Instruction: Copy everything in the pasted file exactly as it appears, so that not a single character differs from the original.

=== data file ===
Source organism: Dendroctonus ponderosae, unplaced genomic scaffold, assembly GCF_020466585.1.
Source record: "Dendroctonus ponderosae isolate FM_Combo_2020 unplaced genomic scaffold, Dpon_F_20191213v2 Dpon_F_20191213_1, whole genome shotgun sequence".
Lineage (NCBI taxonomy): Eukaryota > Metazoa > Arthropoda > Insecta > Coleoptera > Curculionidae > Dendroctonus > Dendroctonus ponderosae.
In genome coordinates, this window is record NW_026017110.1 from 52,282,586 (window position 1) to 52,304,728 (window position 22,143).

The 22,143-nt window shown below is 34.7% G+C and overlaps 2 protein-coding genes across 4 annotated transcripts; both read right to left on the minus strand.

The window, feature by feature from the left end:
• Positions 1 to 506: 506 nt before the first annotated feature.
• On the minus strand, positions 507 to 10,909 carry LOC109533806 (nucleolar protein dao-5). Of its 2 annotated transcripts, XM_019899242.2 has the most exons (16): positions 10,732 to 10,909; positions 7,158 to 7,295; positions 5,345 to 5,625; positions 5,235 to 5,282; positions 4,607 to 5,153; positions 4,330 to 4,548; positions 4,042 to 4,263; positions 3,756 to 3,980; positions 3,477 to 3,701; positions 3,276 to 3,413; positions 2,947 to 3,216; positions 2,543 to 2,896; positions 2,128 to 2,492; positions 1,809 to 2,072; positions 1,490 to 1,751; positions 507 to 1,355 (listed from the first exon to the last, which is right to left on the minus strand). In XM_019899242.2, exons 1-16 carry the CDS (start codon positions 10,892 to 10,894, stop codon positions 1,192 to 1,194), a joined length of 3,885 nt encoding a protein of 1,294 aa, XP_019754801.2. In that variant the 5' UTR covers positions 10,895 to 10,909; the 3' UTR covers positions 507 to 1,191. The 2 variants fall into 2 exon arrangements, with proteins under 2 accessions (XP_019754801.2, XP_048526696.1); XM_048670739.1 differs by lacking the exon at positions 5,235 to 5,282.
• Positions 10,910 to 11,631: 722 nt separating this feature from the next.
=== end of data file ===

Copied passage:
Source organism: Dendroctonus ponderosae, unplaced genomic scaffold, assembly GCF_020466585.1.
Source record: "Dendroctonus ponderosae isolate FM_Combo_2020 unplaced genomic scaffold, Dpon_F_20191213v2 Dpon_F_20191213_1, whole genome shotgun sequence".
Lineage (NCBI taxonomy): Eukaryota > Metazoa > Arthropoda > Insecta > Coleoptera > Curculionidae > Dendroctonus > Dendroctonus ponderosae.
In genome coordinates, this window is record NW_026017110.1 from 52,282,586 (window position 1) to 52,304,728 (window position 22,143).

The 22,143-nt window shown below is 34.7% G+C and overlaps 2 protein-coding genes across 4 annotated transcripts; both read right to left on the minus strand.

The window, feature by feature from the left end:
• Positions 1 to 506: 506 nt before the first annotated feature.
• On the minus strand, positions 507 to 10,909 carry LOC109533806 (nucleolar protein dao-5). Of its 2 annotated transcripts, XM_019899242.2 has the most exons (16): positions 10,732 to 10,909; positions 7,158 to 7,295; positions 5,345 to 5,625; positions 5,235 to 5,282; positions 4,607 to 5,153; positions 4,330 to 4,548; positions 4,042 to 4,263; positions 3,756 to 3,980; positions 3,477 to 3,701; positions 3,276 to 3,413; positions 2,947 to 3,216; positions 2,543 to 2,896; positions 2,128 to 2,492; positions 1,809 to 2,072; positions 1,490 to 1,751; positions 507 to 1,355 (listed from the first exon to the last, which is right to left on the minus strand). In XM_019899242.2, exons 1-16 carry the CDS (start codon positions 10,892 to 10,894, stop codon positions 1,192 to 1,194), a joined length of 3,885 nt encoding a protein of 1,294 aa, XP_019754801.2. In that variant the 5' UTR covers positions 10,895 to 10,909; the 3' UTR covers positions 507 to 1,191. The 2 variants fall into 2 exon arrangements, with proteins under 2 accessions (XP_019754801.2, XP_048526696.1); XM_048670739.1 differs by lacking the exon at positions 5,235 to 5,282.
• Positions 10,910 to 11,631: 722 nt separating this feature from the next.